Tom Luljak

UWM Today Host

Tom Luljak is the Vice Chancellor of University Relations and Communications at the University of Wisconsin - Milwaukee. In addition to directing the university's communication programs, Luljak serves as an associate lecturer in UWM's Department of Journalism and Mass Communication, teaching courses in corporate communications and sports marketing.

Luljak, who joined UW-Milwaukee in the Spring of 2000, earned his master's degree from UWM in mass communication. His bachelor's degree is from the department of Radio/TV/Film and Speech Education at the University of Wisconsin - Oshkosh.

Prior to his work at UWM, Luljak served as director of corporate communications at Blue Cross & Blue Shield United of Wisconsin, where he also served as executive director of the company's foundation. Luljak began his career as a broadcast journalist, and served as news director for WTMJ-TV, WTMJ-AM and WKTI-FM. His numerous broadcast journalism honors include the George Foster Peabody Award for Investigative Journalism.

Jon Strelecki

For many of us, checking the weather is the first thing we do in the morning and the last thing at night. And just as certain as our daily habit of listening to or looking at forecasts is our skepticism of whether the weather man or woman will get it right.

On this edition of UWM Today, meet a UWM scientist who teaches how to forecast the weather. Paul Roebber is a distinguished professor of atmospheric sciences and a key member of the Mathematical Science department at UWM’s College of Letters and Science.

Jon Strelecki

As UWM celebrates its 60th anniversary, UWM Today has been taking a closer look at each of UWM's 14 schools and colleges. Today, the spotlight is on the College of Letters and Science.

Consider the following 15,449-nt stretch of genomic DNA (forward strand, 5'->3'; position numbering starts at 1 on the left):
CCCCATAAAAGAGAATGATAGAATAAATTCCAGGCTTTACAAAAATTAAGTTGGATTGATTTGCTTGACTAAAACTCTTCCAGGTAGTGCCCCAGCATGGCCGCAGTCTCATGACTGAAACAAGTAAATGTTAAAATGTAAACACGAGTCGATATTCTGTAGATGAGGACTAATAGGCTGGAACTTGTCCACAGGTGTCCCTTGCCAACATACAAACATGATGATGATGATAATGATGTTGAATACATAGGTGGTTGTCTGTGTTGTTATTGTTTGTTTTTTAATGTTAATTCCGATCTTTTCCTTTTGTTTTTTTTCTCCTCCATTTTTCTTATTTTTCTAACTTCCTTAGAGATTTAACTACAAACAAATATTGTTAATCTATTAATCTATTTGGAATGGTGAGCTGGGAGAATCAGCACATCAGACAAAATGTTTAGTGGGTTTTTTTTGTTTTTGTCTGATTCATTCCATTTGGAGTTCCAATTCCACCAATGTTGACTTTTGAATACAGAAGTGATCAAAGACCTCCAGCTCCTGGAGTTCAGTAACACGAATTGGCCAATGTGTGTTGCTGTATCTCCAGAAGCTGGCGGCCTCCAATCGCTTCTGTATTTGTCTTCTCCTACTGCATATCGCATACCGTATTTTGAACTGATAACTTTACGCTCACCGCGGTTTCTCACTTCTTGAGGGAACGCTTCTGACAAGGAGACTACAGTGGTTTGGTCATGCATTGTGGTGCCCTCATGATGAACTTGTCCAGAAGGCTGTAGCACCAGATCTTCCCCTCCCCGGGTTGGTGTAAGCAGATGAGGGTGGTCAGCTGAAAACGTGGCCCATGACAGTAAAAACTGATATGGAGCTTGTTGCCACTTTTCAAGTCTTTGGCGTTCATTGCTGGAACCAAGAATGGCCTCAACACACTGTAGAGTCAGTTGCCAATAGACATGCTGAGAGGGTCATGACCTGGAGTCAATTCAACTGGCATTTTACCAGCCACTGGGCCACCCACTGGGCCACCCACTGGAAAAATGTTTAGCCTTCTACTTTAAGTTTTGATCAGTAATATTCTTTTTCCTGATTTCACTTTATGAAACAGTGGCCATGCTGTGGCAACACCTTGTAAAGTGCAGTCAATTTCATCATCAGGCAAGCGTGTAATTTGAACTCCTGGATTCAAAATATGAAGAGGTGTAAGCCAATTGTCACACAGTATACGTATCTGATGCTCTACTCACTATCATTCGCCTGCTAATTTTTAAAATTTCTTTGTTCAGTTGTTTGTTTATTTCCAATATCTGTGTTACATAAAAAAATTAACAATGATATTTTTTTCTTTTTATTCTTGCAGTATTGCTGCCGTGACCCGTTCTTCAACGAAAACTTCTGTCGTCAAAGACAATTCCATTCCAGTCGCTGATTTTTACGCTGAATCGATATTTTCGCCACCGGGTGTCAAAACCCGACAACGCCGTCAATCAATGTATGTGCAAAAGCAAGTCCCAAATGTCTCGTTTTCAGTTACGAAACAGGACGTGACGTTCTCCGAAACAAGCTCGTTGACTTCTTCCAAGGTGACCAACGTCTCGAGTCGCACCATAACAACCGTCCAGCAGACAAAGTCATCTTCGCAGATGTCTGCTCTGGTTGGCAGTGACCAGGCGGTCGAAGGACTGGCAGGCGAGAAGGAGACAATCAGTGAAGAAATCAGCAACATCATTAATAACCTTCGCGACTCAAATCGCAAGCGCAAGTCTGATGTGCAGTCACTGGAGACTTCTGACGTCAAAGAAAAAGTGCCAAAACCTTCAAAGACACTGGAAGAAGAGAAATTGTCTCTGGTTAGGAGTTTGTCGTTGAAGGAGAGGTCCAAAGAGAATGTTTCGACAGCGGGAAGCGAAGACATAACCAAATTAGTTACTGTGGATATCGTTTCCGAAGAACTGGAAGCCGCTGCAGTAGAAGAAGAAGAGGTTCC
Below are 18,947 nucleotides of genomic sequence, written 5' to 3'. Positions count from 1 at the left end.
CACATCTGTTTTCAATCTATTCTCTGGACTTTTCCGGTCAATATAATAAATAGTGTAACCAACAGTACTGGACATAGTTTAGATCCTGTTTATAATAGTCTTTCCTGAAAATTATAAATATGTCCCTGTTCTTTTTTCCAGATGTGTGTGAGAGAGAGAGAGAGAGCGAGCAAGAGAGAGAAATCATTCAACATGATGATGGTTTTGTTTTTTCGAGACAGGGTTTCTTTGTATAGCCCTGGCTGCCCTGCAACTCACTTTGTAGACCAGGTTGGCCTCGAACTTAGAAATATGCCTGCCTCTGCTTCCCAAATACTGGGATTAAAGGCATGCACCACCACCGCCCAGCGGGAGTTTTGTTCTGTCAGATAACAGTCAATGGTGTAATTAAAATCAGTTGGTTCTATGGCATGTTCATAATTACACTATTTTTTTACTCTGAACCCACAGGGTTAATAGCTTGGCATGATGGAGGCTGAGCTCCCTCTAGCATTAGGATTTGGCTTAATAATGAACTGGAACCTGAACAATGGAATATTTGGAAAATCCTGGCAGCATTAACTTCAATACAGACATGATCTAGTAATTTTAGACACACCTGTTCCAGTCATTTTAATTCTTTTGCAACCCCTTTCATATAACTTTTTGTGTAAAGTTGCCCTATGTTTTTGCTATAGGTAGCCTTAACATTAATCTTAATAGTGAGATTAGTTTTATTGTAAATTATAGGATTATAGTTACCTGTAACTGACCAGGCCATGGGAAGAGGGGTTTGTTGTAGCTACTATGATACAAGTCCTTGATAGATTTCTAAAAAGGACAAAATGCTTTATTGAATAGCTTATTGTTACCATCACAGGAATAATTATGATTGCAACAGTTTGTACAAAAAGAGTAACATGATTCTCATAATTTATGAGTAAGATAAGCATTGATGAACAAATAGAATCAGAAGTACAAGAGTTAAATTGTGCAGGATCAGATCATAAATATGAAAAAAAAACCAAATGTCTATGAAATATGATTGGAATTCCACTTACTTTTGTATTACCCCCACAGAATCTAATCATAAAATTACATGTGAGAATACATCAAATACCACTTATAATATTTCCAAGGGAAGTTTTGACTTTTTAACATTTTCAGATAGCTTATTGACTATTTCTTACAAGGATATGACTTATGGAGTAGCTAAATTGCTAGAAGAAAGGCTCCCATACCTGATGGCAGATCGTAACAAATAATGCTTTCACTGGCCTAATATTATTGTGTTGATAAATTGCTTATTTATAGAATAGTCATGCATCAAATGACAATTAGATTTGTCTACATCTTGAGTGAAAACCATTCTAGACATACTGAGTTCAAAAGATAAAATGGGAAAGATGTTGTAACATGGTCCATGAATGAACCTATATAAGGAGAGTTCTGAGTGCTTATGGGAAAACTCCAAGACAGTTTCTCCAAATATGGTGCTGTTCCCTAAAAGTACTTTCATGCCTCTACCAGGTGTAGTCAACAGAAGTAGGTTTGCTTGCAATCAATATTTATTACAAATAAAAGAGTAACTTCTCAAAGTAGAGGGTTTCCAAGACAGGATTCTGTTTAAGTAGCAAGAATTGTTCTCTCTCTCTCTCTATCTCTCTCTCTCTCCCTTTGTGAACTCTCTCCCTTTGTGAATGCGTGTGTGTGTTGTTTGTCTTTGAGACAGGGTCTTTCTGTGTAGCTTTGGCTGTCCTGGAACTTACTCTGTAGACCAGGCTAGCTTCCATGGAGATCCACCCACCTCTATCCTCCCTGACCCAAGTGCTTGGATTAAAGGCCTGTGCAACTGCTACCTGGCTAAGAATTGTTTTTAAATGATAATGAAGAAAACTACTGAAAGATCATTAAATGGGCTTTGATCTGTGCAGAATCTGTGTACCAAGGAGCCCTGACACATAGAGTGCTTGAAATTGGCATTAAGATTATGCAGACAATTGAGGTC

The largest college at UWM is where many of the university's 26,000 call home. The college has majors and programs in the humanities, natural sciences and social sciences. It's a wide offering that keeps Dave Clark, the college's acting dean, busy. He's the guest on this edition of UWM Today.

Jon Strelecki

Every year there are important new medical discoveries that help people live longer and more productive lives. One of the big reasons is the constant development of new drugs to treat or help prevent diseases.

On this edition of UWM Today, meet two scientists who are deeply involved in the discovery of new pharmaceuticals. Jim Cook is one of UWM’s Distinguished Professors in Chemistry and Biochemistry. Doug Stafford is the director of the Milwaukee Institute for Drug Discovery.

Jon Strelecki

The cost of energy has a profound impact on people everywhere. At UW-Milwaukee some of the top scientists in the world are working on ways to improve the ways in which we can access the energy we need to run our homes, our cars , our communication devices and industries.

On this edition of UWM Today, meet a professor at the center of the university’s energy research efforts. Adel Nasiri is associate dean for research in UWM’s College of Engineering and Applied Science.

Jon Strelecki

On this edition of UWM Today, we are going to take a closer look at how we are preparing the next generation of teachers for our state’s school systems. With one of the largest Schools of Education in Wisconsin, UW-Milwaukee prepares an enormous number of teachers, principals and other administrative leaders for our schools each year